September 1, 2002 Milwaukee Journal Sentinel by Mark Johnson
Both elk were dead -- at least that's what the farmer told the state
of Wisconsin in 2000.
The news came as a relief because the elk, purchased by Roger Bowers' farm in Kaukauna, were imported from a Colorado herd infected with chronic wasting disease. The last thing state officials wanted was two live animals, possibly carrying the disease, coming into contact with other animals, or being sold to one of Wisconsin's 946 other game farms.
But just 10 days ago, the state Department of Agriculture, Trade and Consumer Protection received some shocking news: The farmer said he had been mistaken two years ago. One of the two at-risk elk was still alive and very much a part of his 150-elk herd. Bowers has since isolated the elk. But its presence is a chilling example of the difficulty regulators have had policing the movement of captive deer and elk into and around the state. Such gaps in oversight come at a time when critics fear the deer and elk trade is helping spread chronic wasting disease, and may be the reason the disease jumped hundreds of miles -- and the Mississippi River -- to infect wild deer in Wisconsin.
"I think it probably moved by truck," said Bruce Chesebro, head of the laboratory of persistent viral diseases at the National Institutes of Health.
Concern over the movement of deer and elk intensified Friday as officials announced the discovery of Minnesota's first case of chronic wasting disease on an elk farm. A 5-year-old male elk on the farm in eastern Minnesota tested positive for the deadly neurological disease after dying mysteriously in mid-August.
While the disease has yet to appear on a single deer or elk farm in Wisconsin, fewer than 20% of the farms here have been testing for it. And a broad examination of the deer and elk trade shows why it has caught the attention of state investigators seeking to learn how the disease got here:
-- The industry has exploded in the last six years, bringing 3,000 deer and elk into Wisconsin, many from places such as Colorado, Nebraska and Saskatchewan that already have the disease. At the same time, Wisconsin elk and deer farmers actively have been buying and selling animals among themselves. Since 1997, more than 900 elk and deer have moved from farm to farm within the state.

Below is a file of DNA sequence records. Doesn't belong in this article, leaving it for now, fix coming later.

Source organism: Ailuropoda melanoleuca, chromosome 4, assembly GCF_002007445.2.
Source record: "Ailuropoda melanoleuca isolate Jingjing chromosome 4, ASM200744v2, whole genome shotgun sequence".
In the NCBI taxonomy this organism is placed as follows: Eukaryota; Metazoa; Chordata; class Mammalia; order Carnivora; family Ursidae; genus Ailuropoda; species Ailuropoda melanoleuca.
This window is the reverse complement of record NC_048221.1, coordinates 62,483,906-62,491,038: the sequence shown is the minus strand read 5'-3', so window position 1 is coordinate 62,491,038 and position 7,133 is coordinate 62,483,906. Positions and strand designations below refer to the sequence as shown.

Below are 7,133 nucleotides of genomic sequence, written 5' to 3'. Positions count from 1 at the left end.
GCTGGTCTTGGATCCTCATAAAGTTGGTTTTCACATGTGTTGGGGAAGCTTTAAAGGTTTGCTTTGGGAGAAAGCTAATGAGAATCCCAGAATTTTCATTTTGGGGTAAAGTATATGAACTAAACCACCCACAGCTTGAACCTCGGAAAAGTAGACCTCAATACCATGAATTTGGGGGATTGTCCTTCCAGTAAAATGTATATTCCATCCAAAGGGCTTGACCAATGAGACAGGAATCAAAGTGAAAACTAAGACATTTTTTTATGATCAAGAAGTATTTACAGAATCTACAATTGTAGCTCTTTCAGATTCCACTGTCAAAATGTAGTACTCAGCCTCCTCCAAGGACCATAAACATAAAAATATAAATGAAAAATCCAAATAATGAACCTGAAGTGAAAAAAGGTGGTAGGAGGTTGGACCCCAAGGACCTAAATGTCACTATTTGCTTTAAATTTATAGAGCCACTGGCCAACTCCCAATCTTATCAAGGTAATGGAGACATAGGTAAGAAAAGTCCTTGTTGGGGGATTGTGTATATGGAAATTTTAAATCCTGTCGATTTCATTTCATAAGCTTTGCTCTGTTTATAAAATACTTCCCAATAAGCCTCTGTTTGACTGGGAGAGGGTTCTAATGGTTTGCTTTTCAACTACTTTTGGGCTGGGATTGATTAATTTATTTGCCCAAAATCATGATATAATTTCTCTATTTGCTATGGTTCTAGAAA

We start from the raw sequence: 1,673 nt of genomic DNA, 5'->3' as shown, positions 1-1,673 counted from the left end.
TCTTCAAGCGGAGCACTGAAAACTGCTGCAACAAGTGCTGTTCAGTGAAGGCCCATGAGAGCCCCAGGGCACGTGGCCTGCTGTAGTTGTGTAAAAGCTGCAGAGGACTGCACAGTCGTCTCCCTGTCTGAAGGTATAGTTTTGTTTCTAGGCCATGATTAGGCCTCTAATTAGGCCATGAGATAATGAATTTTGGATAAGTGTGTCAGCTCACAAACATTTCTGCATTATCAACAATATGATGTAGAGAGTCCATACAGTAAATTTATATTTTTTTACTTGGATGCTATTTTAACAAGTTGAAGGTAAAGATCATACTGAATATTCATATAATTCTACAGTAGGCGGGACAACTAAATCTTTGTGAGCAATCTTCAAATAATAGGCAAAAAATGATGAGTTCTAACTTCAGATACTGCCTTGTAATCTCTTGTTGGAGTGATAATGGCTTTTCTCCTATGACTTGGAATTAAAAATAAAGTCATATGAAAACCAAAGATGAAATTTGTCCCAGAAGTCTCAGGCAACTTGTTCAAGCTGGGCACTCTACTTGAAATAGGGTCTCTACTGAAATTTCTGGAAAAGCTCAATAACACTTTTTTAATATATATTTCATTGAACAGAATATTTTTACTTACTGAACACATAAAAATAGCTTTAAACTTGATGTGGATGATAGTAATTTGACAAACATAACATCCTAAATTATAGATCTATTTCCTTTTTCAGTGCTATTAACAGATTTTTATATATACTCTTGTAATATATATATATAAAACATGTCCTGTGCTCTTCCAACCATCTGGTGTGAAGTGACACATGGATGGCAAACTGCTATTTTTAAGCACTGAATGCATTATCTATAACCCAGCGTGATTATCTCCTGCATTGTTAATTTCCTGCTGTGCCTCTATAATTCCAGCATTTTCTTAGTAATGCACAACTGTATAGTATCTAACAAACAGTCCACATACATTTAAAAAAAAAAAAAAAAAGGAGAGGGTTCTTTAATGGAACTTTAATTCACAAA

-- The elk trade has already demonstrated a proficiency for spreading chronic wasting disease from farm to farm, as infected animals join new herds. An outbreak that started in a Colorado elk farm ultimately infected 12 herds in three states. An outbreak in Saskatchewan reached 41 herds, including one in Alberta. In Saskatchewan, chronic wasting disease later turned up in a wild deer found within 20 miles of the farm where the outbreak began, though authorities have not determined whether the infection somehow jumped from the farm to the wild.
-- Although most of the trade is aboveboard, some is illicit. And record keeping can be shoddy.
-- At least 20 of the animals imported to Wisconsin came from diseased herds. And that doesn't count illicit animal shipments.
"We suspect that there are lots of deer that have been moved improperly," said Thomas C. Solin, chief of special investigations for the state Department of Natural Resources. "The whole system is based in the proper filing of paperwork. You can have all of the paperwork you want on the honest people, but they are not the people you are worried about."
Elk and deer farmers say their industry is being made a scapegoat, especially by wildlife supporters who oppose the notion of farming animals they believe are best left in the wild.
Henry Kriegel, a consultant for the North American Elk Breeders Association, said critics have used chronic wasting disease "as a battering ram" against elk ranchers.
"We weren't the ones who started the disease. The disease happened to us," said West Bend elk farmer Diana Susen, citing reports that the disease first appeared in animal research pens in Colorado during the mid-1960s.
Others also have leaped to the industry's defense, disputing any suggestion that one of Wisconsin's deer and elk farms might have inadvertently imported chronic wasting disease.
"Personally, I don't think they play any role," said state Agriculture Secretary Jim Harsdorf. "We have never had any positive CWD come out of one of those farms."
There is no question there are other potential culprits.
Reports have surfaced of unnamed landowners using feed that may have contained deer bone meal tainted by the infectious agent suspected of causing CWD. That theory has particular resonance because tainted cow bone meal is a suspected source of mad cow disease, a fatal disorder that is closely related to CWD.
Another possibility is that a hunter might have brought a diseased carcass from another state into Wisconsin's endemic zone and dumped the remains near wild deer.
Finally, the disease may have been here for years as the result of a genetic mutation, afflicting a single Wisconsin deer and then spread to other animals.